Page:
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Ignatiigränd in March 2007.

Ignatiigränd is an alley in Gamla stan, the old town in central Stockholm, Sweden. Stretching from Västerlånggatan to Stora Nygatan, it forms a parallel street to Göran Hälsinges Gränd and Gåsgränd.


The alley is called Mårten Klinks gränd ("Mårten Klink's alley") in 1606 in reference to a local proprietor and in 1661 it is referred to as Mårten Klinkas eller Ignatij Grendh ("Mårten Klink's or Ignatius's alley"). The latter was a famous printer named Ignatius Meurer (1589–1672) who was, according to a memorial verse found in the Royal Library, born in Blankenburg, Schwarzburg, Germany, immigrated to Stockholm in 1610 and eventually through marriage became the owner of a printing workshop and settled in the block north of the alley. He is known to have produced the city law of 1628, introducing the Antiqua typeface in Sweden.[1][2] (See also Staffan Sasses Gränd.)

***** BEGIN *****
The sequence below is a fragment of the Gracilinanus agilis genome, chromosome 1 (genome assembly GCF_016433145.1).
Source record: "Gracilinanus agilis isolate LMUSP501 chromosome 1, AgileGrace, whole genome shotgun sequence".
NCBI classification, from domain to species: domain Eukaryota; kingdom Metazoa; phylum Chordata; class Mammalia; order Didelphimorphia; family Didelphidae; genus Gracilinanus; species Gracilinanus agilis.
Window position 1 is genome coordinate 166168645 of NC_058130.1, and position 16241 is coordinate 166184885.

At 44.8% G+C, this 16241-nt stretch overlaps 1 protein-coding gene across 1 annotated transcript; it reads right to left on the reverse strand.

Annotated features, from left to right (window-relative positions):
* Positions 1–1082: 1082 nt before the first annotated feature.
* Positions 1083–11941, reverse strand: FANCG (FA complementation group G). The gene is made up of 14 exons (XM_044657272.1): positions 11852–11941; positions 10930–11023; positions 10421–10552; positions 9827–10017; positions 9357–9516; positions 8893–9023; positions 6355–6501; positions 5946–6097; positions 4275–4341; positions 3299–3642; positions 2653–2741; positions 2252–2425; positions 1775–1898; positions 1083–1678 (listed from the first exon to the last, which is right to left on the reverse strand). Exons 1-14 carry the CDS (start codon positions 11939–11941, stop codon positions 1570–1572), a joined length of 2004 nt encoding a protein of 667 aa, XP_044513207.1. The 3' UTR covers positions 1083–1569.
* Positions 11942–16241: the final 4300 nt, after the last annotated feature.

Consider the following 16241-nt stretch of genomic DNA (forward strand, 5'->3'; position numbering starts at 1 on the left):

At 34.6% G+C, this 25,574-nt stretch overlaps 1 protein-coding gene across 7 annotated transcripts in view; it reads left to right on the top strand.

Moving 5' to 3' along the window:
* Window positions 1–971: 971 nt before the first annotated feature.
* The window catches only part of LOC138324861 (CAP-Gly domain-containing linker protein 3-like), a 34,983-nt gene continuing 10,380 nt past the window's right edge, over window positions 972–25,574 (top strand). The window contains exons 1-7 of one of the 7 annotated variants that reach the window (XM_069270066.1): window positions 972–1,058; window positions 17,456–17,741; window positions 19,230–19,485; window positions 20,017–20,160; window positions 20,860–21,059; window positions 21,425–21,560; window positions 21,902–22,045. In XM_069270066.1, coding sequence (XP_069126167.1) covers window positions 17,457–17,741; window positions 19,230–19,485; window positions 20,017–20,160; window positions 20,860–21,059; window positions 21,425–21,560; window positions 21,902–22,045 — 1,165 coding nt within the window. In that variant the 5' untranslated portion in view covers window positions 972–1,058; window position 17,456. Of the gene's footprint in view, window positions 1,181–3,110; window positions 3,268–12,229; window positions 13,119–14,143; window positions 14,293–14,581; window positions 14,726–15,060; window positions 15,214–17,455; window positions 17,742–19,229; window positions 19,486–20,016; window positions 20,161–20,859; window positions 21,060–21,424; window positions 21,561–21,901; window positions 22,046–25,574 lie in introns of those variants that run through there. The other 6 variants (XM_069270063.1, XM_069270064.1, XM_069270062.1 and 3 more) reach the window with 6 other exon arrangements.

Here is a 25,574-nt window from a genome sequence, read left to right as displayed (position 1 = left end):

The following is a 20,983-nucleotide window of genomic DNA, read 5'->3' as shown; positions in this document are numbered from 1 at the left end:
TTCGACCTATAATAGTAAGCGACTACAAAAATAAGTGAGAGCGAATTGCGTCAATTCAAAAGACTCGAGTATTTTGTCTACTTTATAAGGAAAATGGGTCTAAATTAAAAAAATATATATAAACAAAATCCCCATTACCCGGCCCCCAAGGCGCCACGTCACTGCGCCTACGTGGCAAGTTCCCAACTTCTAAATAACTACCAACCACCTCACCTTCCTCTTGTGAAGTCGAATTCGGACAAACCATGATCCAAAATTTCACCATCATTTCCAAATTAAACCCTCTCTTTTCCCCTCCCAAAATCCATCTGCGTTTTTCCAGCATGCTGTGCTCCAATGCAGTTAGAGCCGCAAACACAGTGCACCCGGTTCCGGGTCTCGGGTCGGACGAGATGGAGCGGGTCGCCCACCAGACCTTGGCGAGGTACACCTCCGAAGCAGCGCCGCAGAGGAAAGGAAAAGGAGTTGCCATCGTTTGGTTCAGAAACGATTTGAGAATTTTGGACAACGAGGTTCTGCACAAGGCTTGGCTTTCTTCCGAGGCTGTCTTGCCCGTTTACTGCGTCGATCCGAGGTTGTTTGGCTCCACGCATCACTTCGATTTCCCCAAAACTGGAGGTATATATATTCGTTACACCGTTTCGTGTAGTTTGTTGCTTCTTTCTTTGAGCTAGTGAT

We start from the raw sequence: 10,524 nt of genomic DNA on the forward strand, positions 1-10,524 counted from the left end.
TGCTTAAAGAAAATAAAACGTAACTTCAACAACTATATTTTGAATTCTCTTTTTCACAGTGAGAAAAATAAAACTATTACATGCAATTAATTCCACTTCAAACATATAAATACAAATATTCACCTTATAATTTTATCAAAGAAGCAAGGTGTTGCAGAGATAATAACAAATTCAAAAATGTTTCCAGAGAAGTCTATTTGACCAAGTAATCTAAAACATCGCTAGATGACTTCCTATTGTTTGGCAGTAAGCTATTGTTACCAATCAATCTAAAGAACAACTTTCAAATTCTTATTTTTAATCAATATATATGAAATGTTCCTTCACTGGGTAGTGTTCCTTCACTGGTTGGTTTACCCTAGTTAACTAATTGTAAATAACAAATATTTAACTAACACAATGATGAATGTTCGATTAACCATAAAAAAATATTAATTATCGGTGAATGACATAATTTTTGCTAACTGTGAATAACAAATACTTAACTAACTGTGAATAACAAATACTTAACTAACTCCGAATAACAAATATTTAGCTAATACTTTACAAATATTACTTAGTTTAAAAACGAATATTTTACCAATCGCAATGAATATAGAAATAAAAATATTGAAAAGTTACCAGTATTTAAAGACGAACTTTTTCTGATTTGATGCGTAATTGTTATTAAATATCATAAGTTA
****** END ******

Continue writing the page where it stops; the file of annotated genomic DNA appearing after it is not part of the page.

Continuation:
The first element of the name, Ignatii-, is the Latin genitive form of Ignatius (e.g. Ignatius's; of Ignatius).

See also[edit]


  1. ^ "Innerstaden: Gamla stan". Stockholms gatunamn (in Swedish) (2nd ed.). Stockholm: Kommittén för Stockholmsforskning. 1992. p. 55. ISBN 91-7031-042-4.
  2. ^ Fredrik Ulrik Wrangel (1912). "Stockholmiana I-IV: En vandring i staden 1646" (in Swedish). Project Runeberg. p. 385. Retrieved 2007-02-27.

External links[edit]

Coordinates: 59°19′30.5″N 18°04′06.8″E / 59.325139°N 18.068556°E / 59.325139; 18.068556